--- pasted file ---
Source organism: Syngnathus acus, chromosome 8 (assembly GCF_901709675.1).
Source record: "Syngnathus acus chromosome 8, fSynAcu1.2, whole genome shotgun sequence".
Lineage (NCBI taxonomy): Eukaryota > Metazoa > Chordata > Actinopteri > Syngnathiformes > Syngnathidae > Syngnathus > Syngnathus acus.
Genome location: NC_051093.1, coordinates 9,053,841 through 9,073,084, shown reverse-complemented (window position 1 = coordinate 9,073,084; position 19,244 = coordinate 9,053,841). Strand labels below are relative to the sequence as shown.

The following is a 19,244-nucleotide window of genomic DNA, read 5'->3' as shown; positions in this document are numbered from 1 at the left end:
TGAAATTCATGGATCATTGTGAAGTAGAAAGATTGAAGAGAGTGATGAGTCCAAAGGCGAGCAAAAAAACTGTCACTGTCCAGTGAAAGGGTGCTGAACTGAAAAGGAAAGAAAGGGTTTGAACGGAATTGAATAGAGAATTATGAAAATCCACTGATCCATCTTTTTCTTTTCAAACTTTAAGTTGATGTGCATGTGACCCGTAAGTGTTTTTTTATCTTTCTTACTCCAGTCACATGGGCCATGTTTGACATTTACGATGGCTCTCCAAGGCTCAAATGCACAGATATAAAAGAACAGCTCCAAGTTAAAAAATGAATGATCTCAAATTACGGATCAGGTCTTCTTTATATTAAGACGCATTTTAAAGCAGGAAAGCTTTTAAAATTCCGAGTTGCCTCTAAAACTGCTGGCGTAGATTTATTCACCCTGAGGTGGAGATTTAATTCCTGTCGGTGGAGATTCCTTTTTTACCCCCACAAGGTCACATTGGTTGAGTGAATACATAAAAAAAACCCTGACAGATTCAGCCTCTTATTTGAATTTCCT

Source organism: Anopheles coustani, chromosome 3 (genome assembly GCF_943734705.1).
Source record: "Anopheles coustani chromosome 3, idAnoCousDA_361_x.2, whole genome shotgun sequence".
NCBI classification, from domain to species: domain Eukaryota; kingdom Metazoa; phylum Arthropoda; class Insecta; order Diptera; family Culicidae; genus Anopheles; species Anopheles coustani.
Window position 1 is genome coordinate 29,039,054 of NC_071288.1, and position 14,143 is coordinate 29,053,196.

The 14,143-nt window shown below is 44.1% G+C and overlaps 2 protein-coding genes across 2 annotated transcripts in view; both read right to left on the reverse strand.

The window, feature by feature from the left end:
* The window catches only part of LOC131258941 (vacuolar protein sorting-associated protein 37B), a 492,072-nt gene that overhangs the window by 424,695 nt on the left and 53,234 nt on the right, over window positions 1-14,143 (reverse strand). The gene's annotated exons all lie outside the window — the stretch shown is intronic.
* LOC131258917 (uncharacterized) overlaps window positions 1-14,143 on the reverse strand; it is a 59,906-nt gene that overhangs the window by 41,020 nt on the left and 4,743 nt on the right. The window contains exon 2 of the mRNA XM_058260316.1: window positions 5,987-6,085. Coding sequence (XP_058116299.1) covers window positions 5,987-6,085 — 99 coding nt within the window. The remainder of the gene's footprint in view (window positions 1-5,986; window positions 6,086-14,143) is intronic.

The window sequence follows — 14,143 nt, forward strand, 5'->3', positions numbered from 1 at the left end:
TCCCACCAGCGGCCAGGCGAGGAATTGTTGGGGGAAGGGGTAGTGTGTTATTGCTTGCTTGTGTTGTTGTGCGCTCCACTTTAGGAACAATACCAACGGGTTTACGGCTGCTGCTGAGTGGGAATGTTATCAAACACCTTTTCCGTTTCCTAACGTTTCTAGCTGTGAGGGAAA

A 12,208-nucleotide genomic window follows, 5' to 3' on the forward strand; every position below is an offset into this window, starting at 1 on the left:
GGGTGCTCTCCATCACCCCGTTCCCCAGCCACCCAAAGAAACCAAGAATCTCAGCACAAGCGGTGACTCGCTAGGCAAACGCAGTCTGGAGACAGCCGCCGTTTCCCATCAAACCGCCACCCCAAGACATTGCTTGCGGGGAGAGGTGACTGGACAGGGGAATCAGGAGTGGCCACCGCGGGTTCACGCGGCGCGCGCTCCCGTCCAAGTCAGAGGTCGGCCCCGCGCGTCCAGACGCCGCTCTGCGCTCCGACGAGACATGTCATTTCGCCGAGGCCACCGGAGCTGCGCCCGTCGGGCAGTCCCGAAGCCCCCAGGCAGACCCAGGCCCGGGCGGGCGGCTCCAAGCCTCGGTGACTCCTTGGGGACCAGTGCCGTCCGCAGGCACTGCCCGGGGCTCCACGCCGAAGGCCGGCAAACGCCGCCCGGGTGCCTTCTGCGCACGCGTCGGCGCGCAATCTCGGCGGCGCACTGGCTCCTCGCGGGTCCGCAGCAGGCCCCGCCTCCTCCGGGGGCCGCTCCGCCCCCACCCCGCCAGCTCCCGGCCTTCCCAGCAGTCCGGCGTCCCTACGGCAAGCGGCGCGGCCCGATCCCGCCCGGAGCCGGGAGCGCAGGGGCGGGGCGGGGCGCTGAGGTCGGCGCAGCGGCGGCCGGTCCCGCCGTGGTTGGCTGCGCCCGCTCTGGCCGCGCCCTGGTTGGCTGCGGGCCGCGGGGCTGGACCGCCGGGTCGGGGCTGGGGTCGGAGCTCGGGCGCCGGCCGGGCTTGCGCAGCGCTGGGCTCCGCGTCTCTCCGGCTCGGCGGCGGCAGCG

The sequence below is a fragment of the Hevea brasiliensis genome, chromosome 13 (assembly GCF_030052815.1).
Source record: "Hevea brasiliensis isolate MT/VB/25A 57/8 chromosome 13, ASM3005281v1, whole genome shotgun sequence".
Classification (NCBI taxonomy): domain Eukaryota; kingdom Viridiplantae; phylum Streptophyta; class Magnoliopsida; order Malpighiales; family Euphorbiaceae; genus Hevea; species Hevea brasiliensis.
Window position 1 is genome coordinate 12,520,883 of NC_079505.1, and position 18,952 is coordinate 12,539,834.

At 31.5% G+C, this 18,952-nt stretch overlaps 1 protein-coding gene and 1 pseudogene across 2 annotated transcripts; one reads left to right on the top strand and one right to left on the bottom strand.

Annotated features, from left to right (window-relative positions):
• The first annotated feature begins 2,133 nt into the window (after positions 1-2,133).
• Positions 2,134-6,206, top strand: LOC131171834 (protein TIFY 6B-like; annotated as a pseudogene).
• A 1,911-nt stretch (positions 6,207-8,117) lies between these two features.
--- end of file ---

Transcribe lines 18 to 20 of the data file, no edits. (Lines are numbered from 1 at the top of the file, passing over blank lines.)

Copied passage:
GGGTGCTCTCCATCACCCCGTTCCCCAGCCACCCAAAGAAACCAAGAATCTCAGCACAAGCGGTGACTCGCTAGGCAAACGCAGTCTGGAGACAGCCGCCGTTTCCCATCAAACCGCCACCCCAAGACATTGCTTGCGGGGAGAGGTGACTGGACAGGGGAATCAGGAGTGGCCACCGCGGGTTCACGCGGCGCGCGCTCCCGTCCAAGTCAGAGGTCGGCCCCGCGCGTCCAGACGCCGCTCTGCGCTCCGACGAGACATGTCATTTCGCCGAGGCCACCGGAGCTGCGCCCGTCGGGCAGTCCCGAAGCCCCCAGGCAGACCCAGGCCCGGGCGGGCGGCTCCAAGCCTCGGTGACTCCTTGGGGACCAGTGCCGTCCGCAGGCACTGCCCGGGGCTCCACGCCGAAGGCCGGCAAACGCCGCCCGGGTGCCTTCTGCGCACGCGTCGGCGCGCAATCTCGGCGGCGCACTGGCTCCTCGCGGGTCCGCAGCAGGCCCCGCCTCCTCCGGGGGCCGCTCCGCCCCCACCCCGCCAGCTCCCGGCCTTCCCAGCAGTCCGGCGTCCCTACGGCAAGCGGCGCGGCCCGATCCCGCCCGGAGCCGGGAGCGCAGGGGCGGGGCGGGGCGCTGAGGTCGGCGCAGCGGCGGCCGGTCCCGCCGTGGTTGGCTGCGCCCGCTCTGGCCGCGCCCTGGTTGGCTGCGGGCCGCGGGGCTGGACCGCCGGGTCGGGGCTGGGGTCGGAGCTCGGGCGCCGGCCGGGCTTGCGCAGCGCTGGGCTCCGCGTCTCTCCGGCTCGGCGGCGGCAGCG

The sequence below is a fragment of the Hevea brasiliensis genome, chromosome 13 (assembly GCF_030052815.1).
Source record: "Hevea brasiliensis isolate MT/VB/25A 57/8 chromosome 13, ASM3005281v1, whole genome shotgun sequence".